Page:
4. Cut the animal fat. Some pesticides (and other environmental chemicals) are concentrated in the fat and skin of poultry, meat, and fish. Trim the fat off meat and take the skin off poultry.

5. Buy organic foods, especially when buying higher-risk items like fruits and vegetables and foods that your baby eats a lot of.

6. Source and look for locally grown produce. Fruits and vegetables that are grown far away require after-harvest pesticides and waxes to help them survive the long trip. And produce that has to travel is often picked before ripening, which reduces flavor as well as nutrients.

7. Purchase seasonal produce. While it seems like a treat to buy juicy red strawberries or tomatoes in the dead of winter, food grown out of season usually comes from another hemisphere. Again, this produce will be picked earlier and will probably contain more pesticides.

8. Serve your baby a wide variety of foods, especially produce. A varied diet will limit repeated consumption of the same pesticide.

So, it is you who can make informed choices for the well-being of your baby. Try and limit your baby’s intake of harmful pesticides and read the labels carefully of the produce you purchase at grocery stores. Switching to Organic Baby Food is a great option. If you can, try to grow a small vegetable patch in your home, just for your baby. If you can’t, there’s always Organic Baby Food you can buy that is being sold in stores globally.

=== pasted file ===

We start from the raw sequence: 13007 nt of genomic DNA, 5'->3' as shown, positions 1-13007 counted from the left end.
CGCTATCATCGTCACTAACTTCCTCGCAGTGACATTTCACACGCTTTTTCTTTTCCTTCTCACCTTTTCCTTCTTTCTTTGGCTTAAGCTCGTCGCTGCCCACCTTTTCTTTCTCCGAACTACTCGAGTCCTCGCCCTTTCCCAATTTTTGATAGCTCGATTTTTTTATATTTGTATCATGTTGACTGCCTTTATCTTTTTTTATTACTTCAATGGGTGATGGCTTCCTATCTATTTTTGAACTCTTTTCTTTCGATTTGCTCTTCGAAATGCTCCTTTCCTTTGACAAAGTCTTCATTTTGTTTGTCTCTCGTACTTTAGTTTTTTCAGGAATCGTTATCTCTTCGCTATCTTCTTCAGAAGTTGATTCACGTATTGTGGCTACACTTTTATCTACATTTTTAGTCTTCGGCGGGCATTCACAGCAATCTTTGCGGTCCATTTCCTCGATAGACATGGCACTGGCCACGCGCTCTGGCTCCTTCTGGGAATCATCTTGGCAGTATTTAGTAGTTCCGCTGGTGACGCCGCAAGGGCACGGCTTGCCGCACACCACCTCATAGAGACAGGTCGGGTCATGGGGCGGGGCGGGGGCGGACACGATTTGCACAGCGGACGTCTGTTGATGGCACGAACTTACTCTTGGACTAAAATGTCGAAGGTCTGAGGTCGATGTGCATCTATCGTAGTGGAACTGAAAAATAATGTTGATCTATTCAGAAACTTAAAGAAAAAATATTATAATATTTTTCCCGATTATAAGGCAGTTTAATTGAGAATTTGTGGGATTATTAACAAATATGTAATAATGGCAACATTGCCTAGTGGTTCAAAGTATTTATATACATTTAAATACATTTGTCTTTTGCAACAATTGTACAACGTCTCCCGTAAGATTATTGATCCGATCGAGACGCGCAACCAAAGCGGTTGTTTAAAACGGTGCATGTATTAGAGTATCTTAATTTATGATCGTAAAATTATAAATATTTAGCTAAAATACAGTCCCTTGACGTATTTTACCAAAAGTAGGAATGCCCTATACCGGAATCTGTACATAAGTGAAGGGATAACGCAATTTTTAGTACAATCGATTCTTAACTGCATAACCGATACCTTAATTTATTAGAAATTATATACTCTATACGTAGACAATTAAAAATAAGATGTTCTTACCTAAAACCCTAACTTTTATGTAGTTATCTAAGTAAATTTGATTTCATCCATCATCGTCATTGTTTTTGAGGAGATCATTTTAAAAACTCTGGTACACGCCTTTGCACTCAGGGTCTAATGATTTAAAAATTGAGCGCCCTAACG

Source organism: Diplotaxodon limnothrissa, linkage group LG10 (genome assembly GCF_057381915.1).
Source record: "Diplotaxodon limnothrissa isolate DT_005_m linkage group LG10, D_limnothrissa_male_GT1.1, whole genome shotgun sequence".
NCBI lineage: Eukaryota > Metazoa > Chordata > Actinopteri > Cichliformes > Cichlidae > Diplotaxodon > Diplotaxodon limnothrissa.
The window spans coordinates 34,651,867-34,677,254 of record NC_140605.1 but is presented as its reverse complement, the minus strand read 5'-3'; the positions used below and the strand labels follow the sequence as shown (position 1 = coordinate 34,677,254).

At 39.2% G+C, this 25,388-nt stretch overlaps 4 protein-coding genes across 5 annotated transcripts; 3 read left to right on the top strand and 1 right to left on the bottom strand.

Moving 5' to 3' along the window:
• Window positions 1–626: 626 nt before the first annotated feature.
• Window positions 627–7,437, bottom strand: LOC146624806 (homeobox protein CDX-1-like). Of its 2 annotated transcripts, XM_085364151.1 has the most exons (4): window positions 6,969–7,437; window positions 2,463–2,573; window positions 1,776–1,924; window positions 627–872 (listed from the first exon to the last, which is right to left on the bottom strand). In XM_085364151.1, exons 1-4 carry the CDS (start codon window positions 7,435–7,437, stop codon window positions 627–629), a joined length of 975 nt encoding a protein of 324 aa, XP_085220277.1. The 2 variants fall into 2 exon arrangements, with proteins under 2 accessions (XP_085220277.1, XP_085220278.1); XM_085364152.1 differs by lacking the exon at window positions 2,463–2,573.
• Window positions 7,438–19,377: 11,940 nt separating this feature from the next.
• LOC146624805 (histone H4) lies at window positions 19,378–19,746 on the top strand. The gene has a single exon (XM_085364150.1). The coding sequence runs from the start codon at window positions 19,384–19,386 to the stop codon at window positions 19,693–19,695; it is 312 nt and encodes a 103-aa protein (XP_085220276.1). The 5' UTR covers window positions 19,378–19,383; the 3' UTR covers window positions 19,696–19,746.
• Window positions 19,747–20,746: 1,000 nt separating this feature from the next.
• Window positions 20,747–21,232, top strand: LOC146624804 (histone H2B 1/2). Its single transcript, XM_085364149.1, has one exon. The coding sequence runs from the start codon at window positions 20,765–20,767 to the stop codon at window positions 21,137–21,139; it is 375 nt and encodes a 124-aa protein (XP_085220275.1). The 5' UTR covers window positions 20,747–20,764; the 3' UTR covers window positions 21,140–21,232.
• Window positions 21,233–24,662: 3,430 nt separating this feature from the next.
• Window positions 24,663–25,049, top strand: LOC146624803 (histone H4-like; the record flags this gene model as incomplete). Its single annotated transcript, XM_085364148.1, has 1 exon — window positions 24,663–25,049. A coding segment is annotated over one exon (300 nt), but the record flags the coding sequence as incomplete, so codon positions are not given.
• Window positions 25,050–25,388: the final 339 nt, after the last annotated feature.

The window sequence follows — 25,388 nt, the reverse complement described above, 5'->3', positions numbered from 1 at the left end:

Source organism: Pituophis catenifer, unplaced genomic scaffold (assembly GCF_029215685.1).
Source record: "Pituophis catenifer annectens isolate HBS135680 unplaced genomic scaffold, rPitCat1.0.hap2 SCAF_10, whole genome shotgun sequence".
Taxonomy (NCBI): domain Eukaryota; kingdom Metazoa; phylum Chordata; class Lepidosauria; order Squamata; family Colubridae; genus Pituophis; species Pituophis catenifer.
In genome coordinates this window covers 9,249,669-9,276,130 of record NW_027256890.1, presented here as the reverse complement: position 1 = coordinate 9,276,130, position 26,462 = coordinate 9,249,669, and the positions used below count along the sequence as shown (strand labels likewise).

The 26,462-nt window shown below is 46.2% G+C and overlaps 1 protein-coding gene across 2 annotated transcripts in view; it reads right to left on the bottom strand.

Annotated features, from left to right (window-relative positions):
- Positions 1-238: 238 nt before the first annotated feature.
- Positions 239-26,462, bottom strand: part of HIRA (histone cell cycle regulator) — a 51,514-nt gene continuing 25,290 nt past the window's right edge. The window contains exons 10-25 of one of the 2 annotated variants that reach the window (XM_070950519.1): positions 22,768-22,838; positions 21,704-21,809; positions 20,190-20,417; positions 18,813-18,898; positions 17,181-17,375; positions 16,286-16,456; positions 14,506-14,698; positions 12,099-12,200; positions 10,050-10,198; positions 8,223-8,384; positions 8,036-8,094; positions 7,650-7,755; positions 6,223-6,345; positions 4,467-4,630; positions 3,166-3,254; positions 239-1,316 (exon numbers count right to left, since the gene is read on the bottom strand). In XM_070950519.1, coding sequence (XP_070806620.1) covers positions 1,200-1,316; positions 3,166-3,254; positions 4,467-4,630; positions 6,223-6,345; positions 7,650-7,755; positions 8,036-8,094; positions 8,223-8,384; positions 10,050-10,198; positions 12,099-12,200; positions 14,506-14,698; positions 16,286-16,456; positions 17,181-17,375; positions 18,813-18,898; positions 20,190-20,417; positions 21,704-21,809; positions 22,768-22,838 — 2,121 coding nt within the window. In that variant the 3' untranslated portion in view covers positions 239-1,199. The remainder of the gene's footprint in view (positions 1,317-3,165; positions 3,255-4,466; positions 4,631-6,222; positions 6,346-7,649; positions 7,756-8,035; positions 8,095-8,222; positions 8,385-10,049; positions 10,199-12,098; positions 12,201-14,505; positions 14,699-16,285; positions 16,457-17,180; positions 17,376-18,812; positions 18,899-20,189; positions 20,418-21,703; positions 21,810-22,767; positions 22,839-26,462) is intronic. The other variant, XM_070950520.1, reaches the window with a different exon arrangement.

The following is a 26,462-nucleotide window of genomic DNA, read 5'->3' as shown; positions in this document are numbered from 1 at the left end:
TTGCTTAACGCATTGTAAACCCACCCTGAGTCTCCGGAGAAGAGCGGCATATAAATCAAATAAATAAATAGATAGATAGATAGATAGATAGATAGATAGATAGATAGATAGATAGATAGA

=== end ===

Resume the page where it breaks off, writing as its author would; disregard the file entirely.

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The Unpalatable Truth – Pesticides in your food!

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This presents a pretty picture, fruit and vegetables bursting with color and health, ripe and ready for the dining table.

But are you ready for what this apparently healthy platter holds in store for you and your body?

This question is very relevant in today’s marketing-oriented world of mass food production where speed and looks far outweigh natural goodness in the harvest of fruit and vegetables and indeed all food crops.

Look before you EAT!

Most foods that are grown with chemical fertilizers, insecticides and pesticides are bound to have prodigious amounts of residue that invariably find their way into our systems.

In fact, a number of natural foods that we eat have an alarmingly high potential to absorb and retain pesticides, which by default reach your plate at the dining table straightaway.

They include cherry tomatoes, apples, celery, cucumber, grapes, chillies, potatoes, sweet bell peppers, spinach, strawberries, peaches, lettuce, blueberries, milk, fatty meats, coffee, wine and chocolate, believe it or not!